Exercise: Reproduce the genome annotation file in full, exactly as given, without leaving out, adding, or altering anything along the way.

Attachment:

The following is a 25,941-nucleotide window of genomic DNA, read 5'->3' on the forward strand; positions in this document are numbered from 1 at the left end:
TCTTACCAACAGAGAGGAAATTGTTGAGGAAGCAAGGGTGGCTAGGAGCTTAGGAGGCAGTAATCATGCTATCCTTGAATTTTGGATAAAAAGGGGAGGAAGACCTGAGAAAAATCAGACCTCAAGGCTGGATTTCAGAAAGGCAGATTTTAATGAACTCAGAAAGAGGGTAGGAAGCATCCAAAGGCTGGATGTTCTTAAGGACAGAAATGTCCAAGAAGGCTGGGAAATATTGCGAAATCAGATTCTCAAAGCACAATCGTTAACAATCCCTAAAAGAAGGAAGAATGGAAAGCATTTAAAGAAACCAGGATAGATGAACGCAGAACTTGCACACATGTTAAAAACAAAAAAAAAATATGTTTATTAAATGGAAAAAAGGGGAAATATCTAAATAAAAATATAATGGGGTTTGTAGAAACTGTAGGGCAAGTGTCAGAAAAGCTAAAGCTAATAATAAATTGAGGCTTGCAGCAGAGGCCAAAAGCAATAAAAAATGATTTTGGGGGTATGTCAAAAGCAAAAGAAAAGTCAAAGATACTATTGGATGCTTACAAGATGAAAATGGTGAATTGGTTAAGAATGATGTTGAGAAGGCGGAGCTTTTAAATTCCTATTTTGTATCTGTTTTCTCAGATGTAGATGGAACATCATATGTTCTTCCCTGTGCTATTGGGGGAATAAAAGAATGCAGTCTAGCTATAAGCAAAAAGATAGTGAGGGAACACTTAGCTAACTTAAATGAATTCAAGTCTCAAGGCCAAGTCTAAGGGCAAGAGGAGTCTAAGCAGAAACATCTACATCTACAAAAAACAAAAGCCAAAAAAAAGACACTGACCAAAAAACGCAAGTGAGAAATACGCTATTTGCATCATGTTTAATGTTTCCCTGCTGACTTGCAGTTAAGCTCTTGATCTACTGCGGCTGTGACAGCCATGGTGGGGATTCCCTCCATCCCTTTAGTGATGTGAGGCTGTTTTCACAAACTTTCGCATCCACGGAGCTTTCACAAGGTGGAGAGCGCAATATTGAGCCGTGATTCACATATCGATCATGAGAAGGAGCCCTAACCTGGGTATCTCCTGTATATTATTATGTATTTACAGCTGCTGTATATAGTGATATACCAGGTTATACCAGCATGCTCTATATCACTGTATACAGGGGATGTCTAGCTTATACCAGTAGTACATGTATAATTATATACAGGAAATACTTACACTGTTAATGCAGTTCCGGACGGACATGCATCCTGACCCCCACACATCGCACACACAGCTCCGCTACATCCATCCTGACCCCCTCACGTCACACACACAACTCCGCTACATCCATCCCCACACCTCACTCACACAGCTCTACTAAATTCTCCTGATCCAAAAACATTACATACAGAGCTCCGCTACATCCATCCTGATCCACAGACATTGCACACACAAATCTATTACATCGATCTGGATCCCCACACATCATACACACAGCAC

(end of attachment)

The following is a 25,941-nucleotide window of genomic DNA, read 5'->3' on the forward strand; positions in this document are numbered from 1 at the left end:
TCTTACCAACAGAGAGGAAATTGTTGAGGAAGCAAGGGTGGCTAGGAGCTTAGGAGGCAGTAATCATGCTATCCTTGAATTTTGGATAAAAAGGGGAGGAAGACCTGAGAAAAATCAGACCTCAAGGCTGGATTTCAGAAAGGCAGATTTTAATGAACTCAGAAAGAGGGTAGGAAGCATCCAAAGGCTGGATGTTCTTAAGGACAGAAATGTCCAAGAAGGCTGGGAAATATTGCGAAATCAGATTCTCAAAGCACAATCGTTAACAATCCCTAAAAGAAGGAAGAATGGAAAGCATTTAAAGAAACCAGGATAGATGAACGCAGAACTTGCACACATGTTAAAAACAAAAAAAAAATATGTTTATTAAATGGAAAAAAGGGGAAATATCTAAATAAAAATATAATGGGGTTTGTAGAAACTGTAGGGCAAGTGTCAGAAAAGCTAAAGCTAATAATAAATTGAGGCTTGCAGCAGAGGCCAAAAGCAATAAAAAATGATTTTGGGGGTATGTCAAAAGCAAAAGAAAAGTCAAAGATACTATTGGATGCTTACAAGATGAAAATGGTGAATTGGTTAAGAATGATGTTGAGAAGGCGGAGCTTTTAAATTCCTATTTTGTATCTGTTTTCTCAGATGTAGATGGAACATCATATGTTCTTCCCTGTGCTATTGGGGGAATAAAAGAATGCAGTCTAGCTATAAGCAAAAAGATAGTGAGGGAACACTTAGCTAACTTAAATGAATTCAAGTCTCAAGGCCAAGTCTAAGGGCAAGAGGAGTCTAAGCAGAAACATCTACATCTACAAAAAACAAAAGCCAAAAAAAAGACACTGACCAAAAAACGCAAGTGAGAAATACGCTATTTGCATCATGTTTAATGTTTCCCTGCTGACTTGCAGTTAAGCTCTTGATCTACTGCGGCTGTGACAGCCATGGTGGGGATTCCCTCCATCCCTTTAGTGATGTGAGGCTGTTTTCACAAACTTTCGCATCCACGGAGCTTTCACAAGGTGGAGAGCGCAATATTGAGCCGTGATTCACATATCGATCATGAGAAGGAGCCCTAACCTGGGTATCTCCTGTATATTATTATGTATTTACAGCTGCTGTATATAGTGATATACCAGGTTATACCAGCATGCTCTATATCACTGTATACAGGGGATGTCTAGCTTATACCAGTAGTACATGTATAATTATATACAGGAAATACTTACACTGTTAATGCAGTTCCGGACGGACATGCATCCTGACCCCCACACATCGCACACACAGCTCCGCTACATCCATCCTGACCCCCTCACGTCACACACACAACTCCGCTACATCCATCCCCACACCTCACTCACACAGCTCTACTAAATTCTCCTGATCCAAAAACATTACATACAGAGCTCCGCTACATCCATCCTGATCCACAGACATTGCACACACAAATCTATTACATCGATCTGGATCCCCACACATCATACACACAGCAC